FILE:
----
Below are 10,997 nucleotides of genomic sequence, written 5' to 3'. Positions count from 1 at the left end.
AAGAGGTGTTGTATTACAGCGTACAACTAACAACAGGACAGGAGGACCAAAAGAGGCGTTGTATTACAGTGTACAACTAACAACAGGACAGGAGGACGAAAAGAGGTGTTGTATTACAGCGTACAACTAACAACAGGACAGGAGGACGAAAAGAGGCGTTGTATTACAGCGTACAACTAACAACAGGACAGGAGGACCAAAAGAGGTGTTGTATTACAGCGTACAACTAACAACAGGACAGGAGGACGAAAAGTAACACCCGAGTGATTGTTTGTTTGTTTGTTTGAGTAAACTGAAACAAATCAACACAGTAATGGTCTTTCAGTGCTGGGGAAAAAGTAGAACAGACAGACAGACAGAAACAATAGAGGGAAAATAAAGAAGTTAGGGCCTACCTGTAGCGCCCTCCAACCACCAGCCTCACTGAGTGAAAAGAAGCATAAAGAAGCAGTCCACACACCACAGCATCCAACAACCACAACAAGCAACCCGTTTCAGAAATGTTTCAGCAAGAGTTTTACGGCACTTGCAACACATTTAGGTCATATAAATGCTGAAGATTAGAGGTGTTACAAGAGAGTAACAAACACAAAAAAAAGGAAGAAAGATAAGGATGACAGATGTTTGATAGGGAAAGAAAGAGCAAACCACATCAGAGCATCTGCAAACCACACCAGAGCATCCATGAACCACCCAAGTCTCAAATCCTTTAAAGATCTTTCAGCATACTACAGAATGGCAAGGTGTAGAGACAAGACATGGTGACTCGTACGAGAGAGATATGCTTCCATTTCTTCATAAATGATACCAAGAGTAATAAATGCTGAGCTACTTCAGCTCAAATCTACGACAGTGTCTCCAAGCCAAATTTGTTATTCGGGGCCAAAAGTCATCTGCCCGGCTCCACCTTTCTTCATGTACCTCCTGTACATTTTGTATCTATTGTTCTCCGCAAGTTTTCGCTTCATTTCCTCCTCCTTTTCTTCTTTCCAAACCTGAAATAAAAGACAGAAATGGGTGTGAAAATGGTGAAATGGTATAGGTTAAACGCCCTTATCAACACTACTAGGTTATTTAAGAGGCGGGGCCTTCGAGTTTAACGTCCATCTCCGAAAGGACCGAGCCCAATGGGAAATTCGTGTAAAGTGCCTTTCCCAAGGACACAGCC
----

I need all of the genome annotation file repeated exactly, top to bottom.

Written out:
Below are 10,997 nucleotides of genomic sequence, written 5' to 3'. Positions count from 1 at the left end.
AAGAGGTGTTGTATTACAGCGTACAACTAACAACAGGACAGGAGGACCAAAAGAGGCGTTGTATTACAGTGTACAACTAACAACAGGACAGGAGGACGAAAAGAGGTGTTGTATTACAGCGTACAACTAACAACAGGACAGGAGGACGAAAAGAGGCGTTGTATTACAGCGTACAACTAACAACAGGACAGGAGGACCAAAAGAGGTGTTGTATTACAGCGTACAACTAACAACAGGACAGGAGGACGAAAAGTAACACCCGAGTGATTGTTTGTTTGTTTGTTTGAGTAAACTGAAACAAATCAACACAGTAATGGTCTTTCAGTGCTGGGGAAAAAGTAGAACAGACAGACAGACAGAAACAATAGAGGGAAAATAAAGAAGTTAGGGCCTACCTGTAGCGCCCTCCAACCACCAGCCTCACTGAGTGAAAAGAAGCATAAAGAAGCAGTCCACACACCACAGCATCCAACAACCACAACAAGCAACCCGTTTCAGAAATGTTTCAGCAAGAGTTTTACGGCACTTGCAACACATTTAGGTCATATAAATGCTGAAGATTAGAGGTGTTACAAGAGAGTAACAAACACAAAAAAAAGGAAGAAAGATAAGGATGACAGATGTTTGATAGGGAAAGAAAGAGCAAACCACATCAGAGCATCTGCAAACCACACCAGAGCATCCATGAACCACCCAAGTCTCAAATCCTTTAAAGATCTTTCAGCATACTACAGAATGGCAAGGTGTAGAGACAAGACATGGTGACTCGTACGAGAGAGATATGCTTCCATTTCTTCATAAATGATACCAAGAGTAATAAATGCTGAGCTACTTCAGCTCAAATCTACGACAGTGTCTCCAAGCCAAATTTGTTATTCGGGGCCAAAAGTCATCTGCCCGGCTCCACCTTTCTTCATGTACCTCCTGTACATTTTGTATCTATTGTTCTCCGCAAGTTTTCGCTTCATTTCCTCCTCCTTTTCTTCTTTCCAAACCTGAAATAAAAGACAGAAATGGGTGTGAAAATGGTGAAATGGTATAGGTTAAACGCCCTTATCAACACTACTAGGTTATTTAAGAGGCGGGGCCTTCGAGTTTAACGTCCATCTCCGAAAGGACCGAGCCCAATGGGAAATTCGTGTAAAGTGCCTTTCCCAAGGACACAGCC